Editorial: The Work Ahead to Stop the Occupation of Iraq

As we look ahead to the elections this fall, the best chance for slowing down the dreadful war in Iraq is fast approaching.

Increasingly the public has been able to focus on the gruesome costs of the war -- the tragic loss of thousands of American and Iraqi lives, the tens of thousands of permanent physical and mental injuries, the obscene war profiteering, the stories of U.S.-hired mercenaries who carry out death squad tactics on innocents. And then there is the complicity that all of us feel as citizens and eventual underwriters of this imperial disaster in the Middle East. Bush and the GOP-controlled Congress cut taxes after the United States invaded, but the final price tag of this war will be paid by none other than the American taxpayer, rest assured -- a bill to the tune of many thousands for each of us.

A little more than three years after the invasion, a wide majority of the country is now fed up with the Iraq disaster. By 61 percent to 35 percent -- the equivalent of an election landslide -- the public disapproves of George Bush's "plan for victory" in Iraq.

Unfortunately the outrage that we feel about the stories coming out of Iraq is not shared by many politicians in Washington. In Congress, virtually all Republicans still support the war and more than half the Democrats. Pro-war Democrats need to feel the heat, and Republicans need to hear from increasing numbers of their constituency that enough is enough. Already, long-time neocon and war-supporting Democratic Sen. Joe Lieberman is feeling the heat in Connecticut as his primary opponent Ned Lamont soars in the polls primarily on an anti-war platform.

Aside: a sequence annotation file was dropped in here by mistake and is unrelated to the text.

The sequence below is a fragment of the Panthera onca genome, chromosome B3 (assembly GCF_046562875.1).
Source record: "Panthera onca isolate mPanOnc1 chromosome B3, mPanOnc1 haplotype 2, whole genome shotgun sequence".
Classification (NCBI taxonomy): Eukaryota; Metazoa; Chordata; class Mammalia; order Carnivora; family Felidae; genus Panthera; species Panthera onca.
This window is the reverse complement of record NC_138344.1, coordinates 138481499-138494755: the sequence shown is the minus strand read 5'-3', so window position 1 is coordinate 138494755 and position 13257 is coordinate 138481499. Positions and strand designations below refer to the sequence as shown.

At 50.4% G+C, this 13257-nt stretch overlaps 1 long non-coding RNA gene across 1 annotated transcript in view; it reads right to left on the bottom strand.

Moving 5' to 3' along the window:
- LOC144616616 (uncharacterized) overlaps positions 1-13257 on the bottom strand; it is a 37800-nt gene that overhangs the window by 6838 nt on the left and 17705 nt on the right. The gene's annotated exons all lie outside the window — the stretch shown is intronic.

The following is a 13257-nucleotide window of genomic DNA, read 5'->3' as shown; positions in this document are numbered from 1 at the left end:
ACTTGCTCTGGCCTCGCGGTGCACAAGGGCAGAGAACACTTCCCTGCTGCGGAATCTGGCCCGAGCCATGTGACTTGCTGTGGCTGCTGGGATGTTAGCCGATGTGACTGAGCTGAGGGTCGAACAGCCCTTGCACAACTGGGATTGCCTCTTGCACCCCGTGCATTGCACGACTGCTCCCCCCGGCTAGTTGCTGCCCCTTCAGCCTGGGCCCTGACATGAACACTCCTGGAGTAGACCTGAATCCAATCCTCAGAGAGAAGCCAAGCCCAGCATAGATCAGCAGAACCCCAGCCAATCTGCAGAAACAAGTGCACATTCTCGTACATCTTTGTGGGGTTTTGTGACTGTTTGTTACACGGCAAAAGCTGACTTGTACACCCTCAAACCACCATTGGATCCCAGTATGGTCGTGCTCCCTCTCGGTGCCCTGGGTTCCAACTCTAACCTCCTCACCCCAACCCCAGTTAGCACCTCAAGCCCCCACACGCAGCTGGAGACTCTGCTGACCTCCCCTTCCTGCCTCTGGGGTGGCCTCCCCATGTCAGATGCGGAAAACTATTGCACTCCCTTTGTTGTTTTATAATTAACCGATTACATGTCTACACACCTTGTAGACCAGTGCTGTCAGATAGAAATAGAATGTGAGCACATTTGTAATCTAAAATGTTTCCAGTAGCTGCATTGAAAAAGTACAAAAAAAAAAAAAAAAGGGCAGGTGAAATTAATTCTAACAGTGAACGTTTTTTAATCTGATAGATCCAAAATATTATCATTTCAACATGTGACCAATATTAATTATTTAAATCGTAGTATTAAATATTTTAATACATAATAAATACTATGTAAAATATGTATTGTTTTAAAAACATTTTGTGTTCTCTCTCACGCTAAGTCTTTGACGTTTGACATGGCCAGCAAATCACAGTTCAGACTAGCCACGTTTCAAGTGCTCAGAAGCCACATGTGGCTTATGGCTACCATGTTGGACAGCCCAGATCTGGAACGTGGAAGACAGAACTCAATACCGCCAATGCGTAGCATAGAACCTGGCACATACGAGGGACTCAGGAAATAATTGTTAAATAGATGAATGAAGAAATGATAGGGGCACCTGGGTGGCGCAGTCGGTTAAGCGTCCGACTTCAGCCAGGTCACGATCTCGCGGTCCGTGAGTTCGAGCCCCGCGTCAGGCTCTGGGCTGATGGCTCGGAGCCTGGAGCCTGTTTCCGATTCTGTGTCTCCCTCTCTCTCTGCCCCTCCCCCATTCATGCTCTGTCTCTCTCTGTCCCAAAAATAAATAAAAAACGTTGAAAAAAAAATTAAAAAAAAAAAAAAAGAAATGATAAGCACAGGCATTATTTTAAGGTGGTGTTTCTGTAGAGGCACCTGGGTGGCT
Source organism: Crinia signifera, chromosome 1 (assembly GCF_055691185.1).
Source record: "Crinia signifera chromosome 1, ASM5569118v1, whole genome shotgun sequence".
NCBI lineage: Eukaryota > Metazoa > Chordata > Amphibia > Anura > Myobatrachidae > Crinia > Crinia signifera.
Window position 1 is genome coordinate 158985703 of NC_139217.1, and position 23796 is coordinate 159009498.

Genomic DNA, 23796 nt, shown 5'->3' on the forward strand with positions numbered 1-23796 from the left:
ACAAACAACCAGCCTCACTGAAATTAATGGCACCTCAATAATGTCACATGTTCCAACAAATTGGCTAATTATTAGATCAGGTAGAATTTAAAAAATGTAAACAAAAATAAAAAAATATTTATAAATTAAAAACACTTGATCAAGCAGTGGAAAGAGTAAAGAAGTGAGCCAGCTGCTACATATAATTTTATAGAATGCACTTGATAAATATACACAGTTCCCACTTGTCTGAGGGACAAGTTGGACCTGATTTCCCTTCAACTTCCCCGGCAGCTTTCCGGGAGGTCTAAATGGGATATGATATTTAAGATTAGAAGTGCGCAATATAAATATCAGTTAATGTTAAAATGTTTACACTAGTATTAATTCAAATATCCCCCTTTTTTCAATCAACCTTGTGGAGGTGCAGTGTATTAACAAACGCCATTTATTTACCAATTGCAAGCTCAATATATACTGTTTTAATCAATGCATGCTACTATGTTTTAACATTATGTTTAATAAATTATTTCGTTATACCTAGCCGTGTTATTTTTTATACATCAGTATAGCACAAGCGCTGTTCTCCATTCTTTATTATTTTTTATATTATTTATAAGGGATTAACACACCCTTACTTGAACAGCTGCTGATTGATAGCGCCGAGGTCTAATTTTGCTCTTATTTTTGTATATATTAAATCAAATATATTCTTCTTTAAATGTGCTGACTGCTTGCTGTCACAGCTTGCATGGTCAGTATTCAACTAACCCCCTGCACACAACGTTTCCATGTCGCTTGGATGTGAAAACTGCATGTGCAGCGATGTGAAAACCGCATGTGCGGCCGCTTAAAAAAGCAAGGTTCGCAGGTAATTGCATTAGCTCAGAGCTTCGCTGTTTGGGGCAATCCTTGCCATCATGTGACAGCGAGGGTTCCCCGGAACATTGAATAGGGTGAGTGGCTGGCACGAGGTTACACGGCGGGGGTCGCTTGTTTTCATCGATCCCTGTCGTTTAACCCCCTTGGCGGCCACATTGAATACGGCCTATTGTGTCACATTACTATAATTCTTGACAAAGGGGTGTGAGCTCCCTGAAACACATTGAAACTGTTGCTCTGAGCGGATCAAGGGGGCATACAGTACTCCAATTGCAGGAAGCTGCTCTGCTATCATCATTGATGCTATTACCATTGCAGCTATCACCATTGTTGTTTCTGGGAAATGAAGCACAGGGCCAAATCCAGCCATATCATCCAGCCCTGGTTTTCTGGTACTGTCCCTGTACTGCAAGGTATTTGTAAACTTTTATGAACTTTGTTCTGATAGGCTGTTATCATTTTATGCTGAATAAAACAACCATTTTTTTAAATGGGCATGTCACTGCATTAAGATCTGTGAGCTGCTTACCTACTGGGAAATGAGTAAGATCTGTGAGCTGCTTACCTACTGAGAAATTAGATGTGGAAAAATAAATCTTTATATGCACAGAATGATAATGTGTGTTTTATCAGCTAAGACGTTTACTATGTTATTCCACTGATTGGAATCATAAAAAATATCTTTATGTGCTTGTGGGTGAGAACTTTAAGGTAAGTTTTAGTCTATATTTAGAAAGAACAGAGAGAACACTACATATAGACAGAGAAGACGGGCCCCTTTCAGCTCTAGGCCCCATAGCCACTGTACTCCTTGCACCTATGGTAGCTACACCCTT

But so far the two conflicting dynamics -- Bush's intentions to stay in Iraq indefinitely and massive public dissatisfaction with the occupation -- have yet to connect in a meaningful way. November's midterm congressional elections represents the first real opportunity to make Bush and the Republicans pay a political price for their unpopular stance.

But it won't be easy. The country is sharply divided, and in important ways, this is a regional war -- a war of red state districts and huge corporations with much of the vociferous support for the war coming from the South, Texas, and conservative states in the West. The Republicans have dominated the message on Iraq for years with the simple strategy that any dissent about "progress in Iraq" will be met with claims that it amounts to "cutting and running" or "not supporting the troops."

There are two vital approaches we must take to the 35 percent of the American public who still thinks Iraqis will eventually shower us with flowers and kisses. The first has been laid out in dramatic fashion by Democratic Rep. John Murtha, whose military credentials are impeccable. Murtha often leads quoting the poll that "72 percent of the American troops serving in Iraq think the U.S. should exit the country within a year." The unavoidable conclusion from this is that to support the troops is to support a pull-out from Iraq. Murtha has had the courage to challenge the war's prosecutors in the White House and Congress. "To all the Republicans who sit in their air-conditioned offices and talk of the courage it takes for them to keep young kids in harm's way -- I say enough," Murtha recently wrote in a fundraising letter on behalf of Democrats.